Redistribution,  Big Labor style

Redistribution, Big Labor style

[media-credit name=" " align="alignright" width="300"][/media-credit]The Obama administration's Delphi debacle -- when union members were made whole at the expense of non-union workers -- continues to hound the White House.  The Free Beacon looks at the scandal: Fred Arndt and his brother Dave came to General Motors straight out of high school. They spent their entire careers building the engine cooling systems that increase the lifespan of Cadillacs and other vehicles. Dave worked in assembly; Fred, one year younger, qualified for GM University, which propelled him to work as a draftsman and engineer. They worked the line side-by-side. Dave built the parts Fred had designed. The brothers made their way to Delphi, an auto supplier spun off from GM that builds components—seats, instrument panels, steering and suspension systems—for cars. After more than 30 years with the company, the brothers retired in their native Michigan. They watched as Delphi’s growing labor costs dragged it into Chapter 11 bankruptcy in 2005. It would not emerge until 2009 when the government stepped in with $50 billion for GM. And then the Arndt brothers’ paths diverged. Fred, 64, lost his health, dental, and life insurance, along with 70 percent of his pension. Dave lost five percent of his health insurance and some dental coverage… …[Fred]  Arndt is one of the more than 20,000 non-union Delphi employees that have seen their pensions wiped out by the government-directed bankruptcy. While the pension fund covered the retirement packages of executives, the majority of employees are middle class white-collar workers: engineers, accountants, and secretaries.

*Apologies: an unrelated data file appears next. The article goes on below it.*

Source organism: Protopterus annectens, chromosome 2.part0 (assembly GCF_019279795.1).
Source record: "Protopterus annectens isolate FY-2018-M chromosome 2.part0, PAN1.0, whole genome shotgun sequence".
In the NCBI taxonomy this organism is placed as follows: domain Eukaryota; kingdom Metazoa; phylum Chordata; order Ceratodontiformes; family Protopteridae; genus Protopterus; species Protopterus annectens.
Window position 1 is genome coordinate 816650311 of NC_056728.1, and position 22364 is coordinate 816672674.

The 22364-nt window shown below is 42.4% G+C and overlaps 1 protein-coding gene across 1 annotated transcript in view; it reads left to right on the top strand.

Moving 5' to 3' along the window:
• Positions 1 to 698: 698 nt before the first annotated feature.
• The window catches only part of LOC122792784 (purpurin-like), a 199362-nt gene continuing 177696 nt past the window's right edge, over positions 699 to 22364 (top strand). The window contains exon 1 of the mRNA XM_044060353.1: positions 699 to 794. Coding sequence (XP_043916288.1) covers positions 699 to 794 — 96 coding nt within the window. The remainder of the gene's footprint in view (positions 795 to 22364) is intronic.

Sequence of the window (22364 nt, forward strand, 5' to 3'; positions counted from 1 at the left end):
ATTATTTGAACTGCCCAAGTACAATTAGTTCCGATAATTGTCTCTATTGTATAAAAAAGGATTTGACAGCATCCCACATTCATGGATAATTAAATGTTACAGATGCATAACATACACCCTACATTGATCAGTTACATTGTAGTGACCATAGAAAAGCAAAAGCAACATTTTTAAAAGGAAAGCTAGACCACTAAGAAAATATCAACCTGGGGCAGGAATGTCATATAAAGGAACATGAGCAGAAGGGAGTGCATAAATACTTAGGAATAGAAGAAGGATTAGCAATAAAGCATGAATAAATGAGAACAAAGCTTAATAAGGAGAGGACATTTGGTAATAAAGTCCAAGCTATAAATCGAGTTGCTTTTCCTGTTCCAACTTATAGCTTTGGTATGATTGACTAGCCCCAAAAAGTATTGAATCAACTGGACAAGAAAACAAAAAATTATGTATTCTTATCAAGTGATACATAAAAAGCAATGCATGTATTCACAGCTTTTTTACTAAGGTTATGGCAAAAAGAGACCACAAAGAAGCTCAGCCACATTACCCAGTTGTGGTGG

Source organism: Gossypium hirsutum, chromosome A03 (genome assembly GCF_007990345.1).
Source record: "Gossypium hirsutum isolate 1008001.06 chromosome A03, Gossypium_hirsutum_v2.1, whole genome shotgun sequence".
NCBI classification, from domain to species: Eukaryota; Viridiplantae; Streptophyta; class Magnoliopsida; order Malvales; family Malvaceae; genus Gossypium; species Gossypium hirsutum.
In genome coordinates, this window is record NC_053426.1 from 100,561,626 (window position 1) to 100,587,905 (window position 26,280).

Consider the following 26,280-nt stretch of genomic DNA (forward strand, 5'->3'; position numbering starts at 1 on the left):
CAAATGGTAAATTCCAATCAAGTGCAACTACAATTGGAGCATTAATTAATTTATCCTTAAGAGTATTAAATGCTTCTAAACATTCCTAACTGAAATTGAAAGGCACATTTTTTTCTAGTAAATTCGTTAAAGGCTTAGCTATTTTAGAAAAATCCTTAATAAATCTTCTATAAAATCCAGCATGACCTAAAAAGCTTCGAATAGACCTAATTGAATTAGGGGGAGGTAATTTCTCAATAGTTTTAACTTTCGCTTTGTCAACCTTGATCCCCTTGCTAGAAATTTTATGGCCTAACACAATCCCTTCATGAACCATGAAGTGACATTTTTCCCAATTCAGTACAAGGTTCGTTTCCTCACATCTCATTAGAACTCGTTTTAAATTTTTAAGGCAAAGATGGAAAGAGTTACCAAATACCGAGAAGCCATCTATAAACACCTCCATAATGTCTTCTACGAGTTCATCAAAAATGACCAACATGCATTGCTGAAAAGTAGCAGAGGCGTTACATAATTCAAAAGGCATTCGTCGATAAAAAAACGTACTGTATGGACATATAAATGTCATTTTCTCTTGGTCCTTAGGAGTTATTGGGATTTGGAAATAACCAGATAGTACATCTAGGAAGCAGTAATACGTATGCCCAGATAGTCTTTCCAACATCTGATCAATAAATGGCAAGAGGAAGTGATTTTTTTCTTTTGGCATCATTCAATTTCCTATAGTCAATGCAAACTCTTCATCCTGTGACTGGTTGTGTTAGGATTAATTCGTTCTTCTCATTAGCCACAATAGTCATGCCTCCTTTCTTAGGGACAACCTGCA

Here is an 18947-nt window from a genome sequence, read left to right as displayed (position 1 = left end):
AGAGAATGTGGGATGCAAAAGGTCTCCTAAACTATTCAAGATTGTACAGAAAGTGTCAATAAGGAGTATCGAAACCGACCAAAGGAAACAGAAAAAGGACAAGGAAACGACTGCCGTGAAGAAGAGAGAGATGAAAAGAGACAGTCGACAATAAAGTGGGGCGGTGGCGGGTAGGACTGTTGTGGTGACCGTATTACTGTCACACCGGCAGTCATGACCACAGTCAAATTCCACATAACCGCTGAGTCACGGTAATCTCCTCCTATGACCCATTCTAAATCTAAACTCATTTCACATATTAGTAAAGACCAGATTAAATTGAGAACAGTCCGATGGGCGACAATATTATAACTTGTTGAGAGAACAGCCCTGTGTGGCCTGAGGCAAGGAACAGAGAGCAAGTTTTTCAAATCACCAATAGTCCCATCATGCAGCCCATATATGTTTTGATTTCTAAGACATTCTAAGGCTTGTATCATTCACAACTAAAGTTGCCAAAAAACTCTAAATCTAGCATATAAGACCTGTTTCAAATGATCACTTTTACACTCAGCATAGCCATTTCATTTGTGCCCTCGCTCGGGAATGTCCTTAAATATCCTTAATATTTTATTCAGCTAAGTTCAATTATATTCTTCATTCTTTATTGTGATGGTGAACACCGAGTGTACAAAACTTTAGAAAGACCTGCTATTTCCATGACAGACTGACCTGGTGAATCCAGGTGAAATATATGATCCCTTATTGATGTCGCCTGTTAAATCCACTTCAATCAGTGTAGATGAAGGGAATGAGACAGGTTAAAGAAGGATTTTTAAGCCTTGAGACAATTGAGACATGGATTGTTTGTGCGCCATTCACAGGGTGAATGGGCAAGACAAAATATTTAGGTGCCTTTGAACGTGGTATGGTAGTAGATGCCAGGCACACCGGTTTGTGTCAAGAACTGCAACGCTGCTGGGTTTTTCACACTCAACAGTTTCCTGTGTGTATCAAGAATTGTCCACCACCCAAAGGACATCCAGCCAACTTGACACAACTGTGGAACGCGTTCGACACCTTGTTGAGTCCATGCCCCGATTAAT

UAW has a formula to help their members -- spend more on politics

UAW has a formula to help their members -- spend more on politics

The UAW has a formula to help their members -- spend more on politics.  The current strategy will soon, according to the blog Truth About Cars, lead to another bailout -- this time solely for the union: It’s said that people do resemble their dogs. The UAW surely looks more and more like the GM of old. For years, the UAW has spent more than it took, forcing it to live off its savings. Once again, the UAW wants to change this – two years from now. Until then, it will happily go on making losses. Said Bob King to Reuters: “We are spending a lot of money, and we’re investing money in organizing. And we’re investing money in rebuilding the ability of the UAW to win good contracts and win good legislation for our membership.” King told Reuters that in two years, the UAW wants to be cash-flow positive by adding members and managing costs.